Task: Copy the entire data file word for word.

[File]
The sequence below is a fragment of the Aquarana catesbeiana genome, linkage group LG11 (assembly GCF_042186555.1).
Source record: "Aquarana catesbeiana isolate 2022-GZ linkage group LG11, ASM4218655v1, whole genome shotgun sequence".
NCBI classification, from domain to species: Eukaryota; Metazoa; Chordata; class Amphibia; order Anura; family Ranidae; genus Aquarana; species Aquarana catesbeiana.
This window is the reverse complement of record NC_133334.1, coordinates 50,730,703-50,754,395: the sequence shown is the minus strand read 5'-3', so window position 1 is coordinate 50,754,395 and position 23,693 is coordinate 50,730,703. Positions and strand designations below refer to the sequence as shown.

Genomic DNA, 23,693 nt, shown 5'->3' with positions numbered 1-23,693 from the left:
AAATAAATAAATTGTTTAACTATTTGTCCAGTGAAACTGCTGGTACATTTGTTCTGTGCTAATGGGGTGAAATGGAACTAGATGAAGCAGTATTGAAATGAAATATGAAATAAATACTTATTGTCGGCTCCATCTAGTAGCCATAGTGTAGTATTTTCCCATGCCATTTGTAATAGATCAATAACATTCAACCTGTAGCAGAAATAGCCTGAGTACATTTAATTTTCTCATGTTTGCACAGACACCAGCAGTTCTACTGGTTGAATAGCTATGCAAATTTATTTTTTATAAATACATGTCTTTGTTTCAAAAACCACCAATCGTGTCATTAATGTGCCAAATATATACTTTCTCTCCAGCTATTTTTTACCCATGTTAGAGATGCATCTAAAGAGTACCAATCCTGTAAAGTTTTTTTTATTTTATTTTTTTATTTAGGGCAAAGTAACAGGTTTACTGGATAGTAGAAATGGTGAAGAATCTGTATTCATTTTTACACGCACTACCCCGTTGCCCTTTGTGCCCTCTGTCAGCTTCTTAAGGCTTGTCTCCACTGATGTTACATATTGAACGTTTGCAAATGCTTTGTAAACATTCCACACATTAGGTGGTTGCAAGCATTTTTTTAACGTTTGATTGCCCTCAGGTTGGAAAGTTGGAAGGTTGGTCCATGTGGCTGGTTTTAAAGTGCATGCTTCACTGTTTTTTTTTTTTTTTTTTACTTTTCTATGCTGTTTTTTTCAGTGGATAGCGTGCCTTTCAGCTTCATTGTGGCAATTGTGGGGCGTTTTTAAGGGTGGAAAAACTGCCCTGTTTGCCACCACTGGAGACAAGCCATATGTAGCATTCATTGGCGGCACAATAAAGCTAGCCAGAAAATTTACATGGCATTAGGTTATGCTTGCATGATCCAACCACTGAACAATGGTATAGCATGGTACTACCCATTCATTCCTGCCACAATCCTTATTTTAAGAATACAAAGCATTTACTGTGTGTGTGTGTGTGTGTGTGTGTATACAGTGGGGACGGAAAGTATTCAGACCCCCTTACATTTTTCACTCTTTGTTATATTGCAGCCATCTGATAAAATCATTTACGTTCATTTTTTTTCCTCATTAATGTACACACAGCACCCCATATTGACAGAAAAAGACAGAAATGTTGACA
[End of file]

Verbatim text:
The sequence below is a fragment of the Aquarana catesbeiana genome, linkage group LG11 (assembly GCF_042186555.1).
Source record: "Aquarana catesbeiana isolate 2022-GZ linkage group LG11, ASM4218655v1, whole genome shotgun sequence".
NCBI classification, from domain to species: Eukaryota; Metazoa; Chordata; class Amphibia; order Anura; family Ranidae; genus Aquarana; species Aquarana catesbeiana.
This window is the reverse complement of record NC_133334.1, coordinates 50,730,703-50,754,395: the sequence shown is the minus strand read 5'-3', so window position 1 is coordinate 50,754,395 and position 23,693 is coordinate 50,730,703. Positions and strand designations below refer to the sequence as shown.

Genomic DNA, 23,693 nt, shown 5'->3' with positions numbered 1-23,693 from the left:
AAATAAATAAATTGTTTAACTATTTGTCCAGTGAAACTGCTGGTACATTTGTTCTGTGCTAATGGGGTGAAATGGAACTAGATGAAGCAGTATTGAAATGAAATATGAAATAAATACTTATTGTCGGCTCCATCTAGTAGCCATAGTGTAGTATTTTCCCATGCCATTTGTAATAGATCAATAACATTCAACCTGTAGCAGAAATAGCCTGAGTACATTTAATTTTCTCATGTTTGCACAGACACCAGCAGTTCTACTGGTTGAATAGCTATGCAAATTTATTTTTTATAAATACATGTCTTTGTTTCAAAAACCACCAATCGTGTCATTAATGTGCCAAATATATACTTTCTCTCCAGCTATTTTTTACCCATGTTAGAGATGCATCTAAAGAGTACCAATCCTGTAAAGTTTTTTTTATTTTATTTTTTTATTTAGGGCAAAGTAACAGGTTTACTGGATAGTAGAAATGGTGAAGAATCTGTATTCATTTTTACACGCACTACCCCGTTGCCCTTTGTGCCCTCTGTCAGCTTCTTAAGGCTTGTCTCCACTGATGTTACATATTGAACGTTTGCAAATGCTTTGTAAACATTCCACACATTAGGTGGTTGCAAGCATTTTTTTAACGTTTGATTGCCCTCAGGTTGGAAAGTTGGAAGGTTGGTCCATGTGGCTGGTTTTAAAGTGCATGCTTCACTGTTTTTTTTTTTTTTTTTTACTTTTCTATGCTGTTTTTTTCAGTGGATAGCGTGCCTTTCAGCTTCATTGTGGCAATTGTGGGGCGTTTTTAAGGGTGGAAAAACTGCCCTGTTTGCCACCACTGGAGACAAGCCATATGTAGCATTCATTGGCGGCACAATAAAGCTAGCCAGAAAATTTACATGGCATTAGGTTATGCTTGCATGATCCAACCACTGAACAATGGTATAGCATGGTACTACCCATTCATTCCTGCCACAATCCTTATTTTAAGAATACAAAGCATTTACTGTGTGTGTGTGTGTGTGTGTGTGTATACAGTGGGGACGGAAAGTATTCAGACCCCCTTACATTTTTCACTCTTTGTTATATTGCAGCCATCTGATAAAATCATTTACGTTCATTTTTTTTCCTCATTAATGTACACACAGCACCCCATATTGACAGAAAAAGACAGAAATGTTGACA